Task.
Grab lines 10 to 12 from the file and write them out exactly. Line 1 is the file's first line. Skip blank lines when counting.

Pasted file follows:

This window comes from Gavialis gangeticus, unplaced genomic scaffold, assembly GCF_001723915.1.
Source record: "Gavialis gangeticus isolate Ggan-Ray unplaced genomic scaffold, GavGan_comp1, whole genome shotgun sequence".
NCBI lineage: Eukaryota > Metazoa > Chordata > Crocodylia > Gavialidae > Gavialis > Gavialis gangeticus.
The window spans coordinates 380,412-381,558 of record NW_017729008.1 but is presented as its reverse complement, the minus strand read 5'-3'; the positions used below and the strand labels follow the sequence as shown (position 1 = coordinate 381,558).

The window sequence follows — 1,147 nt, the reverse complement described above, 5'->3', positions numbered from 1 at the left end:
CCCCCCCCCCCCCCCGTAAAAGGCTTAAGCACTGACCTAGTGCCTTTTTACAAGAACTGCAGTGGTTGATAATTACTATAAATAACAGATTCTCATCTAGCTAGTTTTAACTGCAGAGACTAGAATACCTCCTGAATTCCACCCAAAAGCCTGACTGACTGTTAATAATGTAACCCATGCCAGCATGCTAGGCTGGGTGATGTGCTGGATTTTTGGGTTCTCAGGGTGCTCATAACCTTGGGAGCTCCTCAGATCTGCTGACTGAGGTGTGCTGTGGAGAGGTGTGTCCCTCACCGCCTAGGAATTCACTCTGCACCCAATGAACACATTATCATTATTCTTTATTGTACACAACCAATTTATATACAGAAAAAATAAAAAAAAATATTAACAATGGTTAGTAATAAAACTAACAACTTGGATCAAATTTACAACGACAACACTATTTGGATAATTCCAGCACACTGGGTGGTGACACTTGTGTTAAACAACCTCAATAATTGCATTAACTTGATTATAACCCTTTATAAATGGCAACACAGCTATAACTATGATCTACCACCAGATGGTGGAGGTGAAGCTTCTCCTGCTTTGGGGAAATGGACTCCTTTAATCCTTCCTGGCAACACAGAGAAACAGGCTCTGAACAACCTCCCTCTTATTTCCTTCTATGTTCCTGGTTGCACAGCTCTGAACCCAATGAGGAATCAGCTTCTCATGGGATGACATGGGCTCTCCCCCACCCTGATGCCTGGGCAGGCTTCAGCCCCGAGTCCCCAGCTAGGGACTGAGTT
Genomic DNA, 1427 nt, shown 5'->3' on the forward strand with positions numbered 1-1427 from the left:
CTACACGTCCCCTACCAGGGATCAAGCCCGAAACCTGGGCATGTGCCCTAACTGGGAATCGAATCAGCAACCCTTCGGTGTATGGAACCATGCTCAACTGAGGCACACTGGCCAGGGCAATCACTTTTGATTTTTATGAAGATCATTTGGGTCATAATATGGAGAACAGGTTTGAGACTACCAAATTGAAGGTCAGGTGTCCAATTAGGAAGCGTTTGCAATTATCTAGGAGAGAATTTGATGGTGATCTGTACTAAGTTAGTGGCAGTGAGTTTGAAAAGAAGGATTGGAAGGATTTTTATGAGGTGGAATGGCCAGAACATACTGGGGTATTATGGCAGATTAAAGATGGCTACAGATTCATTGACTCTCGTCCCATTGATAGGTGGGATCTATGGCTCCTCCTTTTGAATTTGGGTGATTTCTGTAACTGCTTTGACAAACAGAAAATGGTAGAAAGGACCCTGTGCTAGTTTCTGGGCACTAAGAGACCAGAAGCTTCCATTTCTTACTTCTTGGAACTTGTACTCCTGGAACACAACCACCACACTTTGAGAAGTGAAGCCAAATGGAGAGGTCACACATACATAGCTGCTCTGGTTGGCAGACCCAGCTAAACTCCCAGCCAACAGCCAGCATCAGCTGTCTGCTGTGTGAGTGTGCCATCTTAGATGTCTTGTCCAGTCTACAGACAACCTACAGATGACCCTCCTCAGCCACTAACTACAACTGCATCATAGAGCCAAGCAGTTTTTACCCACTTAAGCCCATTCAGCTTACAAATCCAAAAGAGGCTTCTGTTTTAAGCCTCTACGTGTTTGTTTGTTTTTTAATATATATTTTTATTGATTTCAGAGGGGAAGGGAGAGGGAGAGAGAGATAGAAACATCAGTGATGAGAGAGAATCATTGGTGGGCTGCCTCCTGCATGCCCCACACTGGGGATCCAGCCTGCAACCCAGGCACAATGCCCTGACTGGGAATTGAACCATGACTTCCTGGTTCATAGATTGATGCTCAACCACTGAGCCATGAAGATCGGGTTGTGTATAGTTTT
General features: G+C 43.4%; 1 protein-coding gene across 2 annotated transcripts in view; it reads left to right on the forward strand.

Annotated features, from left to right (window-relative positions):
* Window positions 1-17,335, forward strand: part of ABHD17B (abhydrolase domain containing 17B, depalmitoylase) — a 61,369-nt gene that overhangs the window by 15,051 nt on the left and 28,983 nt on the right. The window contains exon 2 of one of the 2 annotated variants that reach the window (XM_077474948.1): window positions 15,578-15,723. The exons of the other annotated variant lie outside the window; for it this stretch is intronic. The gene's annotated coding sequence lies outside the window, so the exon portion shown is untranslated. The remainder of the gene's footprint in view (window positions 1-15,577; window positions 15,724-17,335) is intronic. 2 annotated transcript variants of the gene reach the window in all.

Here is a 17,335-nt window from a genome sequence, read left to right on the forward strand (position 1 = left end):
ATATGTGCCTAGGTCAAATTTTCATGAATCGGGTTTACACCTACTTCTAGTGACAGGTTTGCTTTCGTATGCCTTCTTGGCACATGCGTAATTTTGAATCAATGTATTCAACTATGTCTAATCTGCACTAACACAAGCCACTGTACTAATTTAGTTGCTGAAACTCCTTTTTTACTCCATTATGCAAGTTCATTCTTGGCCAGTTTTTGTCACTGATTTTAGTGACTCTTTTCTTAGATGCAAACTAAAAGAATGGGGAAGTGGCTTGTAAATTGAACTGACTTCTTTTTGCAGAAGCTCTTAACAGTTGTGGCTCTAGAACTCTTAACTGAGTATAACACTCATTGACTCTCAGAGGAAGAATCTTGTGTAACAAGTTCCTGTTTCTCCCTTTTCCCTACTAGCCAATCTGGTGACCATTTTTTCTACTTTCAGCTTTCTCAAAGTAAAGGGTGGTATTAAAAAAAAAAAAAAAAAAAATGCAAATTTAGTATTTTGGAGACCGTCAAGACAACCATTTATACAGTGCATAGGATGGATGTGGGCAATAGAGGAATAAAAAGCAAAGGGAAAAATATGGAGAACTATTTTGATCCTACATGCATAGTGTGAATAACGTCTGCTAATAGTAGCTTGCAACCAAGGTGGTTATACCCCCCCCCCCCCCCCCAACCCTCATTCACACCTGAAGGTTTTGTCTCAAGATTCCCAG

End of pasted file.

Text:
Annotated features, from left to right (window-relative positions):
* Window positions 1-17,335, forward strand: part of ABHD17B (abhydrolase domain containing 17B, depalmitoylase) — a 61,369-nt gene that overhangs the window by 15,051 nt on the left and 28,983 nt on the right. The window contains exon 2 of one of the 2 annotated variants that reach the window (XM_077474948.1): window positions 15,578-15,723. The exons of the other annotated variant lie outside the window; for it this stretch is intronic. The gene's annotated coding sequence lies outside the window, so the exon portion shown is untranslated. The remainder of the gene's footprint in view (window positions 1-15,577; window positions 15,724-17,335) is intronic. 2 annotated transcript variants of the gene reach the window in all.

Here is a 17,335-nt window from a genome sequence, read left to right on the forward strand (position 1 = left end):